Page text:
This section was conceived and “choreographed” by Christopher Wheeldon, who, despite his renown as a choreographer who has created productions for all the world’s major ballet companies, has wisely relinquished “steps” in favor of images. From under the back of Fairchild’s shirt emerges a pair of hands that embrace him; the camera tilts to reveal the presence of Fairchild’s ghoul of depression. There follows a tender scene of lovemaking between Fairchild and this ghoul, and then a slow immersion into the throat of darkness. As the camera lingers dreamily, there is no violence, only a bittersweet surrender to the dark.
Stage Five: Acceptance
And with that surrender comes a healing blue light, with a cut to Fairchild that repeats the film’s first image, as he contemplates a blue expanse of sheer scrim that serves as a metaphor for the layers of the grieving process he has passed through. Fairchild dispassionately watches himself in a projected series of gestural phrases that capture his journey. At each emotion, Fairchild walks through the scrim, embodying the image as an act of acceptance. Finally, he steps through the veils and into the blue light, in calm acceptance of his enlightenment.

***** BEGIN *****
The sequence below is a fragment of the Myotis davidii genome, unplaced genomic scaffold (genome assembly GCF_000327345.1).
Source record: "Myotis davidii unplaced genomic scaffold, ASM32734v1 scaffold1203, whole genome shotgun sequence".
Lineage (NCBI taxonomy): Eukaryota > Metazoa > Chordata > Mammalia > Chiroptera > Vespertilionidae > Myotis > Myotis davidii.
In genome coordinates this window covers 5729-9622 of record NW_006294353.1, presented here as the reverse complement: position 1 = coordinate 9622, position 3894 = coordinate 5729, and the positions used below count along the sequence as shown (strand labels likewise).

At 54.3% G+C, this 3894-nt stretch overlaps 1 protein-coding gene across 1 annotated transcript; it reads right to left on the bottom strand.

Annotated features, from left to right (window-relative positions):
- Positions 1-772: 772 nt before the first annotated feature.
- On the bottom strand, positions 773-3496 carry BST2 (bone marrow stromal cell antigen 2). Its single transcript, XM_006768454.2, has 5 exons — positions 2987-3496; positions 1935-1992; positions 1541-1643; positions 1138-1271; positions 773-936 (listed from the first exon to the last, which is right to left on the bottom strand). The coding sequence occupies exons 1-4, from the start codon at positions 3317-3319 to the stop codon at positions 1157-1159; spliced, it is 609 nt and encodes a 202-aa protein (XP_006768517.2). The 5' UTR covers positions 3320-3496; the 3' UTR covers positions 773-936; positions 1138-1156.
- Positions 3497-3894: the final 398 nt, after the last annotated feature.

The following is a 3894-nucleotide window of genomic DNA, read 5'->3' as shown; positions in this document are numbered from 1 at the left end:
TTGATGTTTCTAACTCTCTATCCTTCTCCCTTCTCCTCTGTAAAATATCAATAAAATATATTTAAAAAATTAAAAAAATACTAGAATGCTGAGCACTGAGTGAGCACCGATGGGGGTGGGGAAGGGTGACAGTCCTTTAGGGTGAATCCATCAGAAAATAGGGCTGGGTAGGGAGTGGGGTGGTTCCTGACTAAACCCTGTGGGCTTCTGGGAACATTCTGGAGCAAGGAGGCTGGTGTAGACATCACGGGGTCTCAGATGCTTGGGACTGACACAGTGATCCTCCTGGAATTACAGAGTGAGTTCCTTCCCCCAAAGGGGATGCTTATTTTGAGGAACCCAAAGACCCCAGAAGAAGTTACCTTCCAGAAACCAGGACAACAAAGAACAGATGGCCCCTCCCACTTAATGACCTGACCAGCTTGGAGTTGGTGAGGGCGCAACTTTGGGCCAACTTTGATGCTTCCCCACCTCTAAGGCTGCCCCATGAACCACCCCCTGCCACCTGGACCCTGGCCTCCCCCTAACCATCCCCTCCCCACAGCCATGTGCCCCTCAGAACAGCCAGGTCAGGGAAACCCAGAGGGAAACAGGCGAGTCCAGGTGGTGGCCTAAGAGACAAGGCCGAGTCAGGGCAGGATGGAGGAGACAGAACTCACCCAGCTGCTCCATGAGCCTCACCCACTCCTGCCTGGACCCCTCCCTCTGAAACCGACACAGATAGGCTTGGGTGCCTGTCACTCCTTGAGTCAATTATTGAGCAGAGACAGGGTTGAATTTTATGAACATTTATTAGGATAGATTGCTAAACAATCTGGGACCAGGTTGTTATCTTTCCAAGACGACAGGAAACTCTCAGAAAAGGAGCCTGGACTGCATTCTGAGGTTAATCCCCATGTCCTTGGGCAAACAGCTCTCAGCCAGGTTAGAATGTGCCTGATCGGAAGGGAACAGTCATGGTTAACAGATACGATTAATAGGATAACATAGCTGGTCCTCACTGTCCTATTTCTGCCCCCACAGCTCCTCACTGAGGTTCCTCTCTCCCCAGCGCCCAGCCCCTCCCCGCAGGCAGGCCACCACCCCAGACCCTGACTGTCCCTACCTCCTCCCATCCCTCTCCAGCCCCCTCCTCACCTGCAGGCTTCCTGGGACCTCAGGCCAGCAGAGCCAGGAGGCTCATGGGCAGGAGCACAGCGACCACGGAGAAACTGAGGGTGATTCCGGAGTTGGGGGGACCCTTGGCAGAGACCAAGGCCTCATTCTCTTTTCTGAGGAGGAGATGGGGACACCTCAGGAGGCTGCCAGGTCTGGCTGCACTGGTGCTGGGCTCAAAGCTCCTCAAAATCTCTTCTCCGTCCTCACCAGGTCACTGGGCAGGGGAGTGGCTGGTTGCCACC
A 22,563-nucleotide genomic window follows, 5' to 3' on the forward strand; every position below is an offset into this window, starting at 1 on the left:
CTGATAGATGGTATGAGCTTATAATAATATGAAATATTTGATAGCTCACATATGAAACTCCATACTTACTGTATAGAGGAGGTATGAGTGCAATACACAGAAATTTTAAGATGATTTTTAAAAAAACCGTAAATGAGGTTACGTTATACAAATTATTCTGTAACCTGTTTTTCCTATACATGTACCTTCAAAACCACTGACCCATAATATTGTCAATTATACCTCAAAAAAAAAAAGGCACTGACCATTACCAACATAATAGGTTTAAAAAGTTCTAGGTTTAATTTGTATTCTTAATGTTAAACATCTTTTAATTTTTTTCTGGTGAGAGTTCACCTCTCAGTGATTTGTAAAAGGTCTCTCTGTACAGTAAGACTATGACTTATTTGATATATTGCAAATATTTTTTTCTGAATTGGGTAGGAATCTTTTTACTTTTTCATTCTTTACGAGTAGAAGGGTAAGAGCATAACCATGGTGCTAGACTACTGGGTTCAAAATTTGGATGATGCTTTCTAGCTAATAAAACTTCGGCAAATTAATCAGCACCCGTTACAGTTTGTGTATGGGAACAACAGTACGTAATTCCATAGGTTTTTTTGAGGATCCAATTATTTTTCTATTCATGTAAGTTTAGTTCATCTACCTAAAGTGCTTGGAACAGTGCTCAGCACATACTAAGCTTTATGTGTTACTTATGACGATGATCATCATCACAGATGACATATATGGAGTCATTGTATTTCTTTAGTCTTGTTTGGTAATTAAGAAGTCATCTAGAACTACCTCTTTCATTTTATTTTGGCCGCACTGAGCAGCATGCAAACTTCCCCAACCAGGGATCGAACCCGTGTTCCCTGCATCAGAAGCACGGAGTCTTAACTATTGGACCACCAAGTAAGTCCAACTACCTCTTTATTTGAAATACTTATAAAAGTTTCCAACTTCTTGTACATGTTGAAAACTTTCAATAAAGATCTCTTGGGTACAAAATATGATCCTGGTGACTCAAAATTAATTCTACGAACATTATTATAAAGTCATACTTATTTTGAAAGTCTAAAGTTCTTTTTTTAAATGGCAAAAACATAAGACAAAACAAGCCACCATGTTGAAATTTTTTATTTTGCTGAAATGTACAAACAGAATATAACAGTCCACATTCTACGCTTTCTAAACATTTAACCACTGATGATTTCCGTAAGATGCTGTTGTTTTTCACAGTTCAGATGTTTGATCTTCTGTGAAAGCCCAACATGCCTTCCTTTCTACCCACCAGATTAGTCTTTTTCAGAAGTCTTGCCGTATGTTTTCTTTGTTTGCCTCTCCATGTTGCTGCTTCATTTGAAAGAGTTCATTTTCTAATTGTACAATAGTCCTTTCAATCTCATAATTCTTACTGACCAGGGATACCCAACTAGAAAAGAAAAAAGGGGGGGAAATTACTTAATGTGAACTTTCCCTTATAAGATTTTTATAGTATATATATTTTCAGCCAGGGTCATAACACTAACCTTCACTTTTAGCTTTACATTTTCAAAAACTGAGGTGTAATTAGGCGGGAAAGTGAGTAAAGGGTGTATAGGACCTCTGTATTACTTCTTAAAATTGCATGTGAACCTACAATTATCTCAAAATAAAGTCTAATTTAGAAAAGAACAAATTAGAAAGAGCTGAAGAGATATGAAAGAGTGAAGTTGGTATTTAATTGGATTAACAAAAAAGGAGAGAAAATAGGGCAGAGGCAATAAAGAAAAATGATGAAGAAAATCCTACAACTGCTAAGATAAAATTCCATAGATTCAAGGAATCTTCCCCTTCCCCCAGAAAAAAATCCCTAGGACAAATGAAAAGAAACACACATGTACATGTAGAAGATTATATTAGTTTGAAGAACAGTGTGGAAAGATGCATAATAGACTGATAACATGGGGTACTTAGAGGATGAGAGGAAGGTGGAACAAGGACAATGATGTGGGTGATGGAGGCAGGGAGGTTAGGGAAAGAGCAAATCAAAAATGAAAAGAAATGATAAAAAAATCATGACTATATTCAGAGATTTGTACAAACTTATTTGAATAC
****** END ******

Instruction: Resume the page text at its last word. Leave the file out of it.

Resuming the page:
In This Life is a mere 11 minutes long, but the wordless personifications of shock, anger, desperation, depression, and surrender that are wrought through movement and image create an extended emotional experience that transcends time. Bat-Sheva Guez, Robbie Fairchild, and their collaborators have invented a cinematic language of loss, of the complexity of grief and the wordless way it impacts our lives. “When there are no words to speak, you sing; when there is no song to sing, you dance,” says Fairchild, who admits to being fascinated by the concept of dance having the ability to convey our humanity when words fail us. “And what part of our humanity is more powerfully complex than loss? I wanted to take my own grief and put it on film with the hope that we could all feel less alone in our very universal struggle.”
Constance Valis Hill is Five College Professor Emerita of Dance at Hampshire College. She is the author of Brotherhood in Rhythm: The Jazz Tap Dancing of the Nicholas Brothers (2000) and Tap Dancing America: A Cultural History (2010).